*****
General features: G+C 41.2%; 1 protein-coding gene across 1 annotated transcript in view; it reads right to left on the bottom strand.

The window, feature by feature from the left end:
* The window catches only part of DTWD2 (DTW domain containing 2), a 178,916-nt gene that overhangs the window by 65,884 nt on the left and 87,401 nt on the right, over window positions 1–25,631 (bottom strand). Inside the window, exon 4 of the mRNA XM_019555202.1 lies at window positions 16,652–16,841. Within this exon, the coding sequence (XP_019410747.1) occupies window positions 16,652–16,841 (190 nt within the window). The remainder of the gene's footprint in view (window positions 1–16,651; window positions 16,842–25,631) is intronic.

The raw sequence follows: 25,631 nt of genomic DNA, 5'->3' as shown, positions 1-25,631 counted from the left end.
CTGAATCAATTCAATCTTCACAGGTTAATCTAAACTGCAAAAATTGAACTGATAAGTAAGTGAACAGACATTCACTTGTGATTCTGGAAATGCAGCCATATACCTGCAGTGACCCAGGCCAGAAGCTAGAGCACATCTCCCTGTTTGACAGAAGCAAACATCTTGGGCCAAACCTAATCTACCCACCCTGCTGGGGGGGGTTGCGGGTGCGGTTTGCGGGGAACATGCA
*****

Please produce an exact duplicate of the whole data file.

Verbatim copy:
General features: G+C 41.2%; 1 protein-coding gene across 1 annotated transcript in view; it reads right to left on the bottom strand.

The window, feature by feature from the left end:
* The window catches only part of DTWD2 (DTW domain containing 2), a 178,916-nt gene that overhangs the window by 65,884 nt on the left and 87,401 nt on the right, over window positions 1–25,631 (bottom strand). Inside the window, exon 4 of the mRNA XM_019555202.1 lies at window positions 16,652–16,841. Within this exon, the coding sequence (XP_019410747.1) occupies window positions 16,652–16,841 (190 nt within the window). The remainder of the gene's footprint in view (window positions 1–16,651; window positions 16,842–25,631) is intronic.

The raw sequence follows: 25,631 nt of genomic DNA, 5'->3' as shown, positions 1-25,631 counted from the left end.
CTGAATCAATTCAATCTTCACAGGTTAATCTAAACTGCAAAAATTGAACTGATAAGTAAGTGAACAGACATTCACTTGTGATTCTGGAAATGCAGCCATATACCTGCAGTGACCCAGGCCAGAAGCTAGAGCACATCTCCCTGTTTGACAGAAGCAAACATCTTGGGCCAAACCTAATCTACCCACCCTGCTGGGGGGGGTTGCGGGTGCGGTTTGCGGGGAACATGCA